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Forum topic by Kilo19 posted 11-30-2017 02:48 PM 348 views 0 times favorited 21 replies Add to Favorites Watch
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Kilo19

56 posts in 58 days


11-30-2017 02:48 PM

Topic tags/keywords: guitar case stand guitar furniture stand

So yesterday I was asked by a coworker, that knows and has seen some of the wood working projects I’ve done out of pallets, and wants me to make her a guitar case stand for her signifacant other. (see pic) She showed me this and was like “can you make that?”

Well anything can be made with enough time, money and glue right?? LOL any way its gonna hold about 5 cases, but my biggest concern is glueing up a slab that big (the sides) with pallet slats. I do not have a biscuit jointer, (kinda wish I did) but was wondering if a lap joint would work better than….(normally I will do a butt joint, but they tend to move a tiny bit, and that tiny bit ends up hrs of sanding and working.)

If this was on your todo list, what would you consider to be a good/decent joint for something that large.

I do not have sizes yet, she is getting them to me, but the sides should be about the size of a guitar case, and how long?, well about 5 cases. So however many inches that comes out to is what I’m looking at. For the runners on the bottom and back I’m thinking some 1×4 that I have in long lengths or laminated pallets about 1/4” think maybe 3 layers.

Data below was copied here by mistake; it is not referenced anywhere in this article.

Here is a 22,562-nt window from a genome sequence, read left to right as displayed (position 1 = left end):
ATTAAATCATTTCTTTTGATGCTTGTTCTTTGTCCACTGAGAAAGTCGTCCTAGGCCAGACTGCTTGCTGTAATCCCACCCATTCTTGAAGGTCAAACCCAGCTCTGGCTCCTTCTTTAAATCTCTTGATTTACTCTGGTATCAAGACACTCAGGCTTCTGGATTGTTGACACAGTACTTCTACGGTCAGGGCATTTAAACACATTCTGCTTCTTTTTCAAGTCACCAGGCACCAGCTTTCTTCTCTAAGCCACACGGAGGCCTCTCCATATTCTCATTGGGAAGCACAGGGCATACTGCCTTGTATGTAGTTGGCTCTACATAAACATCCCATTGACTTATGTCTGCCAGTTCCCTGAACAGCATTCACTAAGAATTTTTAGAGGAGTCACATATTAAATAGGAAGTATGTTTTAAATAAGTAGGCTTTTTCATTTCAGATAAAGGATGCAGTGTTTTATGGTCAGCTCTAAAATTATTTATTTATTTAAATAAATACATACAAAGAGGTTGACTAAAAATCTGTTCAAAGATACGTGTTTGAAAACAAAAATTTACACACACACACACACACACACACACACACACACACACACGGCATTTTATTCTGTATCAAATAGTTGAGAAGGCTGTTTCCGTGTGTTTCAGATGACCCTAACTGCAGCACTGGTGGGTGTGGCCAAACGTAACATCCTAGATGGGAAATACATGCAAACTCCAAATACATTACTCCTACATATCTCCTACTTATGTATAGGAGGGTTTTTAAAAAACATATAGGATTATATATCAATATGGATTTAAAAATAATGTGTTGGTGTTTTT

Project isn’t due till middle of Jan 18’

Thanks.

-- Justin


21 replies so far

View JCamp's profile

JCamp

470 posts in 383 days


#1 posted 11-30-2017 03:08 PM

A nice grade of plywood would b the easiest if you could get it to look right. Other than that I don’t have any advice or the joints.
Regular guitar cases for acoustics are around 8-10 inch wide but electric are generally around 6 inches. So for that top piece I’d suggest you doing holes every 4 inches and leave the pegs out so the owner can adjust them as needed. Very few guitar players only keep the same number of guitars so his collection might go up or down some so you might also ask if the lady would lik a “spare” spot for her husbands next guitar or mandolin.. or banjo…. or bass. You get the picture. Lol.

-- Whatsoever thy hand findeth to do, do it with all thy might